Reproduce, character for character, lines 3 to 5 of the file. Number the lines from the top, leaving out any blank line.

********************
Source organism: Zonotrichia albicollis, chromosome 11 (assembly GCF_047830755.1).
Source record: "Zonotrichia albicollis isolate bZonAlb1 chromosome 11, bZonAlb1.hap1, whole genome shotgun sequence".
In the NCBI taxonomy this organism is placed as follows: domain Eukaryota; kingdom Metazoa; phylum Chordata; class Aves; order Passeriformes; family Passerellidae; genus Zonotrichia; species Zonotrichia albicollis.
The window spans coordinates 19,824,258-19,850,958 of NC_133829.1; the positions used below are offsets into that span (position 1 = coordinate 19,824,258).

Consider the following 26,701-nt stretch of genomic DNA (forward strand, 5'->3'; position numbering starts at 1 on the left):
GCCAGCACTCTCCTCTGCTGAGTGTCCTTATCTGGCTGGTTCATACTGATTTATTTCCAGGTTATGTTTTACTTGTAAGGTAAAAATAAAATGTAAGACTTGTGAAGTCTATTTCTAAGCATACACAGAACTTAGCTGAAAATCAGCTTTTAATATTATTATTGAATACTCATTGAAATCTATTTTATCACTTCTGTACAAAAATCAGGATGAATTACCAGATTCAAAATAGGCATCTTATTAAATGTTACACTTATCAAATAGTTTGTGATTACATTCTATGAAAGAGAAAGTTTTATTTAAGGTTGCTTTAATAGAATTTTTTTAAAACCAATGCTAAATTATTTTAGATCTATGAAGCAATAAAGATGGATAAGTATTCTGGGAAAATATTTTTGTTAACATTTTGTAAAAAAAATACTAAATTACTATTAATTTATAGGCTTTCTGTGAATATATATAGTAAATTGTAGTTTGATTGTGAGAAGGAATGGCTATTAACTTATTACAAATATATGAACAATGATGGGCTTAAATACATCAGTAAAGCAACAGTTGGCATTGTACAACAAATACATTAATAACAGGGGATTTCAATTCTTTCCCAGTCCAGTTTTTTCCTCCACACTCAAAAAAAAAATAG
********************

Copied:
In the NCBI taxonomy this organism is placed as follows: domain Eukaryota; kingdom Metazoa; phylum Chordata; class Aves; order Passeriformes; family Passerellidae; genus Zonotrichia; species Zonotrichia albicollis.
The window spans coordinates 19,824,258-19,850,958 of NC_133829.1; the positions used below are offsets into that span (position 1 = coordinate 19,824,258).

Consider the following 26,701-nt stretch of genomic DNA (forward strand, 5'->3'; position numbering starts at 1 on the left):